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Home   Membership   Chapters   Education   Resource Center   Certification Dec. 27, 2011
As 2011 comes to a close, ISPI would like to wish its members, partners and other industry professionals a safe and happy holiday season. As we reflect on the past year for the industry, we would like to provide the readers of ISPI Performance Digest a look at the most accessed articles from the year. Our regular publication will resume next Tuesday, Jan. 3.

The end of human resources as we know it
Human Resource Executive Online    Share    Share on FacebookTwitterShare on LinkedinE-mail article
The challenges are great, and a new kind of HR executive is emerging to meet them. In the process, these strategic leaders are turning our traditional concept of human resources on its head. Here are five major forces that are driving the changes that will end HR as we know it by the year 2020. More

Change management vs. change leadership: What's the difference?
Forbes    Share    Share on FacebookTwitterShare on LinkedinE-mail article
John Kotter writes, "I am often asked about the difference between 'change management' and 'change leadership,' and whether it's just a matter of semantics. These terms are not interchangeable." More

The best approach to training
Harvard Business Review    Share    Share on FacebookTwitterShare on LinkedinE-mail article
Many people have developed any number of techniques and products aimed at improving training and instruction. But focusing on the technique is putting the cart before the horse. More

Intelligence lost: The boomers are exiting
Bloomberg Businessweek    Share    Share on FacebookTwitterShare on LinkedinE-mail article
The U.S. business community is facing a war of intelligence attrition. Fortune 500 companies will see countless experienced knowledge workers walk out the door during the next two decades. More

Will virtual learning kill in-person training?
Bloomberg Businessweek    Share    Share on FacebookTwitterShare on LinkedinE-mail article
Technological advances in online employee training will make most in-person classroom learning a thing of the past. Pro or con? More

Kantor: How to measure employee performance
Naples Daily News    Share    Share on FacebookTwitterShare on LinkedinE-mail article
One of the most frequently asked questions posed by management during a consulting assignment is, "How do I measure employee performance?" If all it took was counting the number of calls made to customers or the items produced per hour, it would be easy; however, measuring employee performance certainly is more complex than that. More

Rise of the change manager
International Business Times    Share    Share on FacebookTwitterShare on LinkedinE-mail article
The increased volume, pace and complexity of change has produced a new profession: the change manager. This new role is a variable mixture of HR professional, L&D and communications specialist, combined with a dash of facilitator and executive coach — sometimes with project manager added. More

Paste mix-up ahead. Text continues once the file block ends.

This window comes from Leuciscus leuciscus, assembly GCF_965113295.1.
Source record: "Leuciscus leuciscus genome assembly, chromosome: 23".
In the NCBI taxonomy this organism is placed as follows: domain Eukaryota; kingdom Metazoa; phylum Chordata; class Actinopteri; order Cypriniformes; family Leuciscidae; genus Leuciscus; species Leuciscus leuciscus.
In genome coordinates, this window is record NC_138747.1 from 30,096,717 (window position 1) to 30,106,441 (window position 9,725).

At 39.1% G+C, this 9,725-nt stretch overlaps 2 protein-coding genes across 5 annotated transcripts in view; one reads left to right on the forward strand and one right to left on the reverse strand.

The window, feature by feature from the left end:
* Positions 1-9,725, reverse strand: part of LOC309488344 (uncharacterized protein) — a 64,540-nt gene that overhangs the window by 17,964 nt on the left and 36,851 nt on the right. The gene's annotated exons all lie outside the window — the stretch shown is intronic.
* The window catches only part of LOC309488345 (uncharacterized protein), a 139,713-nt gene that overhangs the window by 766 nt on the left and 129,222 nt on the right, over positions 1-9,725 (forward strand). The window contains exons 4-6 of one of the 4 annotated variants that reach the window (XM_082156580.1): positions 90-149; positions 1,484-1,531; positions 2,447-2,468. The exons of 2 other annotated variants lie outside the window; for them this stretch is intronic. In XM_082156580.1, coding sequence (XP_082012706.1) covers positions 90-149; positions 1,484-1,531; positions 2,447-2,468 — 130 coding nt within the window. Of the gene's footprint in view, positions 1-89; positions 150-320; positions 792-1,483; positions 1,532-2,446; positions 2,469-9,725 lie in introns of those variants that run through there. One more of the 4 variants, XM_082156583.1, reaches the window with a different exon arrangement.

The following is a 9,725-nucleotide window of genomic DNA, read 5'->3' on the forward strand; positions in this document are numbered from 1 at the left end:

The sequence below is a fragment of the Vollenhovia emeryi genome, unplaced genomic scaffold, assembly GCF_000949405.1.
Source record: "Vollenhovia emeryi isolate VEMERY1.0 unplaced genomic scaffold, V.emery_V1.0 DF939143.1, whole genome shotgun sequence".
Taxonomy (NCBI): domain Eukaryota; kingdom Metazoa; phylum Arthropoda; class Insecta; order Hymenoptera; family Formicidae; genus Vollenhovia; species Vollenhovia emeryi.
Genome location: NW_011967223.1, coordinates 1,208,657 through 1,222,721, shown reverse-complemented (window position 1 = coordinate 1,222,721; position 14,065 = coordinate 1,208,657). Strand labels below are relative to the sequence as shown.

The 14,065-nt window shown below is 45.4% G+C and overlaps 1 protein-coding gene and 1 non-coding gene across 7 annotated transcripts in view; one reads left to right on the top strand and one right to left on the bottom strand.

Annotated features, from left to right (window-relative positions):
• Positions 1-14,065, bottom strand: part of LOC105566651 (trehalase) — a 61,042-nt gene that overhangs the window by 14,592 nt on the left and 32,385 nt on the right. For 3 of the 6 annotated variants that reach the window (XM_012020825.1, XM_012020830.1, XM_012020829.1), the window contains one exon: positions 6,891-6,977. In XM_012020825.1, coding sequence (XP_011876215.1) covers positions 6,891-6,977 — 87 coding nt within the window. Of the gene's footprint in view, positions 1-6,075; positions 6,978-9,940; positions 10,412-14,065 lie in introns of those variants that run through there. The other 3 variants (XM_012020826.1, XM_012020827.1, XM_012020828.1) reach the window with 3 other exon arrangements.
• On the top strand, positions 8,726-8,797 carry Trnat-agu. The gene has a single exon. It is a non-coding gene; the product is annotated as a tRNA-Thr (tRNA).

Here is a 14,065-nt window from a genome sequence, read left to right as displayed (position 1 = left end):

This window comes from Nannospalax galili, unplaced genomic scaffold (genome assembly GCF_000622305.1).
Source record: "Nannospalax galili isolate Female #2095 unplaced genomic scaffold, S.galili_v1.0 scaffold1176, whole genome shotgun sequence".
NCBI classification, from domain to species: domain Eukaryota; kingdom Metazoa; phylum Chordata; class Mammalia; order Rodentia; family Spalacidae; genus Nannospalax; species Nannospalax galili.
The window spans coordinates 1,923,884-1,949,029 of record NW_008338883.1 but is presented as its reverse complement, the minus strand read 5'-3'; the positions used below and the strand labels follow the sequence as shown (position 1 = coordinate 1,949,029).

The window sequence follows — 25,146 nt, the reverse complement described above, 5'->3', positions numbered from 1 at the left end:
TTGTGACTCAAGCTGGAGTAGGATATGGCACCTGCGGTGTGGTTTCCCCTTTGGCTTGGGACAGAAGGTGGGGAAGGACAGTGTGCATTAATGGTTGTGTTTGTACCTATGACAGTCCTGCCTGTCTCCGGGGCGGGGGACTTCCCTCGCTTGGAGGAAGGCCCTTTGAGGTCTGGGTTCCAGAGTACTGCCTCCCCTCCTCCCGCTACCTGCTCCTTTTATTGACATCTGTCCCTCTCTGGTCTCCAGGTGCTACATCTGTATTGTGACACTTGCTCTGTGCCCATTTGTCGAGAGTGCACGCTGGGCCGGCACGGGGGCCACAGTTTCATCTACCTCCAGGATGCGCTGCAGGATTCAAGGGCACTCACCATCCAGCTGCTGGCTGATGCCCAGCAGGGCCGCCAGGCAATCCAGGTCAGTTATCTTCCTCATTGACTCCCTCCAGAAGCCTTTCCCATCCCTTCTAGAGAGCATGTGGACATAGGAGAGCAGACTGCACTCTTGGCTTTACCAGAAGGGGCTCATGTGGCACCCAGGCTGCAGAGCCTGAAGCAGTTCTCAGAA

Stop long, boring staff training; start short, social learning modules
Business Insider    Share    Share on FacebookTwitterShare on LinkedinE-mail article
Your staff members are used to Facebook, Google Plus, Twitter and other social media platforms. At home they're not watching TV with antennas; they're watching Hulu, YouTube and videos from Netflix. They are using PlayBooks, iPhones and streaming Pandora in their cars. However, when they get to work you're training them with old and boring videos from the Stone Age. Is it any wonder they fall asleep? More

Social media vs. knowledge management
Harvard Business Review    Share    Share on FacebookTwitterShare on LinkedinE-mail article
On the surface, social media and knowledge management seem very similar. Both involve people using technology to access information. Both require individuals to create information intended for sharing. Both profess to support collaboration. But there's a big difference between the two. More

Where have all the process owners gone?
Harvard Business Review    Share    Share on FacebookTwitterShare on LinkedinE-mail article
Process gurus such as Michael Hammer, Jim Champy, Geary Rummler and Alan Brache long have maintained that companies must appoint process owners to ensure processes are improved across functions. For 20 years, they have extolled the virtues of this role, filled by someone whose job is to make sure their organization doesn't revert to optimizing just within departments. Yet few organizations seem to have process owners. Why? More
ISPI Performance Digest
Colby Horton, Vice President of Publishing, 469.420.2601  Download media kit
Valerie Hunt, Content Editor, 469.420.2690   Contribute news
Disclaimer: The articles that appear in Performance Digest are chosen from a variety of sources to reflect media coverage regarding human and organizational performance improvement. An article's inclusion in Performance Digest does not imply that the International Society for Performance Improvement (ISPI) endorses, supports, or verifies its contents or expressed opinions. Factual errors are the responsibility of the listed publication.
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